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ELPY Cheat Sheet

ELPY is a python programming environment. The features are documented here.

The following table summarises the default key bindings for the functions of version 1.11.0:

Key Binding Function
C-down Forward one indentation block
C-up Backward one indentation block
C-left Backward one indentation level
C-right Forward one indentation level
M-down Move line or region down
M-up Move line or region up
M-left Move line or indentation block left
M-right Move line or indentation block right
M-x elpy-set-project-root Set the root directory of the python project
C-c C-f Find file in project
C-c C-s Regular expression match in project
M-TAB Complete current statement
M-. Goto defition
M-* Return to position from last definition lookup
C-c C-z Switch to python shell
C-c C-c Send python code to shell (active region or complete buffer)
C-c RET Send current line to python shell
C-M-x Sends code of current top level function to python shell
C-c C-v Syntax check with flake8
C-c C-n Next flake8 error
C-c C-p Previous flake8 error
C-c C-t Start tests
C-c C-e Edit all occurrences of the symbol at point at once
C-c C-r f Format code using the available formatter
C-c C-r i Query for new imports of unresolved symbols, and remove unreferenced imports
C-c C-r r Run the Elpy refactoring interface for Python code

Python PIP Package Updates on Mac OS X

Updating all python packages that are installed via pip is often referred to as running something like the commands

pip freeze --local | grep -v '^\-e' | cut -d = -f 1  | xargs -n1 pip install -U

However, some problems can occur on Mac OS X, as certain default packages are included into the base python installation.

Packages that rely on new versions of pre-installed packages will throw errors as the default python search path prefers the pre-installed packages. An example is matplotlib: Version 1.5 of matplotlib requires a newer version of the six package than version 1.4.1 that is shipped on El Capitan and errors out with the following message:

/Library/Python/2.7/site-packages/dateutil/rrule.py in <module>()
 14 
 15 from six import advance_iterator, integer_types
---> 16 from six.moves import _thread
 17 
 18 __all__ = ["rrule", "rruleset", "rrulestr",

ImportError: cannot import name _thread

You can fix this problem by properly setting your python path environment to prefer the python pip installed packages. The path can for example be set in the ~/.bashrc to point to

export PYTHONPATH="/Library/Python/2.7/site-packages:$PYTHONPATH"

PEP8 for vim using flake8

In order to auto format your python code according to the guidelines defined by PEP8, you can use some sane default for editing python files and flake8 to check and fix possible errors in your scripts.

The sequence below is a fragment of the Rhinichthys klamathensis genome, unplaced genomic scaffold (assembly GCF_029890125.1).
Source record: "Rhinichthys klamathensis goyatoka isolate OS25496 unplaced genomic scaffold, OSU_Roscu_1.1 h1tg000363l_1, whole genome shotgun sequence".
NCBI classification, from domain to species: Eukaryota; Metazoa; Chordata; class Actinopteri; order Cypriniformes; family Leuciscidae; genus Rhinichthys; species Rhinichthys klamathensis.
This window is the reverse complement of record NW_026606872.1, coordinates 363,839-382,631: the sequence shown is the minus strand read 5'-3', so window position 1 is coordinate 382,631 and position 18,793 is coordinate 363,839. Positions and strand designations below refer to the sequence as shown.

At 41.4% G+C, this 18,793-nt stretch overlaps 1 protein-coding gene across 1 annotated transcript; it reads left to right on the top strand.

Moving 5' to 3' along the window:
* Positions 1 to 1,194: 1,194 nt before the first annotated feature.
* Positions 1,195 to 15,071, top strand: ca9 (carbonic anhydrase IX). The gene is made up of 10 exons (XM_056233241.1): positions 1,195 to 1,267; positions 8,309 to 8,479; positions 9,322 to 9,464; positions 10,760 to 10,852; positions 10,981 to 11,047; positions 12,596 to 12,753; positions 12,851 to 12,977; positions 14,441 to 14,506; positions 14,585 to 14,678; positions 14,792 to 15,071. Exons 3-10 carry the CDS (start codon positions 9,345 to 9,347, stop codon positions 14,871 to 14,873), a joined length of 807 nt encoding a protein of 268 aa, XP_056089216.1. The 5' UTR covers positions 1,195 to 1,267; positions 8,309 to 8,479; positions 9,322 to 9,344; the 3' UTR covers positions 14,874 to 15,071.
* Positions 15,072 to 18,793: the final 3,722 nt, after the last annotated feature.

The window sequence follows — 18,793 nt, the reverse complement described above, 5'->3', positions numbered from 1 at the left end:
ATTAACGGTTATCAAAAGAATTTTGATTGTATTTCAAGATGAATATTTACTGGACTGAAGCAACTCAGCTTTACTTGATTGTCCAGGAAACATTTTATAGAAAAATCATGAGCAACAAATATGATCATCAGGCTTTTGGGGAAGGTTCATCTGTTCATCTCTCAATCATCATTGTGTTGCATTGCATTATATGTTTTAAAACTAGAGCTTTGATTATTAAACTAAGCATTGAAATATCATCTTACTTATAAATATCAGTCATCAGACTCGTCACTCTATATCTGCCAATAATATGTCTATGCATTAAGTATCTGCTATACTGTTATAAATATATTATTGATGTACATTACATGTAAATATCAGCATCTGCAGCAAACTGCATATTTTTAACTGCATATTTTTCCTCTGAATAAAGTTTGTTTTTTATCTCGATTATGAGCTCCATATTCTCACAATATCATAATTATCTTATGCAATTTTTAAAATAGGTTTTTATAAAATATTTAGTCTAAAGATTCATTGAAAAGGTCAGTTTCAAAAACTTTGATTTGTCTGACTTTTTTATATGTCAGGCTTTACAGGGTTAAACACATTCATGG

Default indentation rules for python files

The default indentation rules do not comply with PEP8. In order to change them for python files, create a new file in ~/.vim/ftplugin/python.vim and place the following content in this file:

setlocal tabstop=4
setlocal softtabstop=4
setlocal shiftwidth=4
setlocal smarttab
setlocal expandtab
setlocal shiftround
setlocal autoindent

PEP8 recommends that code should have a maximum line length of 79 characters. You can enforce this by adding the following line to the file:

setlocal textwidth=79

However, it can be a good idea to have longer lines, I prefer to not have a hard wrap at 79. You can therefore opt to show a marker that helps you to avoid the character line limit by setting:

setlocal colorcolumn=80
Install flake8

flake8 is a python module that you can install using your favourite package manager, e.g. using pip:

sudo pip install flake
Install vim-pathogen and vim-flake8

vim-pathogen is a vim script that helps with managing the runtimepath to simplify the vim plugin management. You can install it by running the following command:

mkdir -p ~/.vim/autoload ~/.vim/bundle && \
curl -LSso ~/.vim/autoload/pathogen.vim https://tpo.pe/pathogen.vim

then add the following to your .vimrc

execute pathogen#infect()

Afterwards, install vim-flake8:

cd ~/.vim/bundle
git clone https://github.com/nvie/vim-flake8

This is everything you need to do. Afterwards, you can open vim on a python file and press < F7 > to start flake and obtain information on your formatting.

Mount SD Cards within VirtualBox on Mac OS X

Sometimes you need to mount your SD cards inside a VirtualBox machine to work with the files on the card. Working with the Raspberry Pi SD card on Mac OS X is an example for this.

My Raspberry Pi runs on Linux with some version of the EXT file system. While there is some support for this on Mac OS X, the available solutions have a lot of limitations, especially when it comes to write support on EXT file systems. As I do not have an USB keyboard, I sometimes need to mount the filesystem on another system to fix a startup problem when some of my experiments go wrong.

VirtualBox in theory allows for passing the internal card reader of the MacBooks to the virtual machine. Unfortunately, this does not work for me (and it seems for many other people).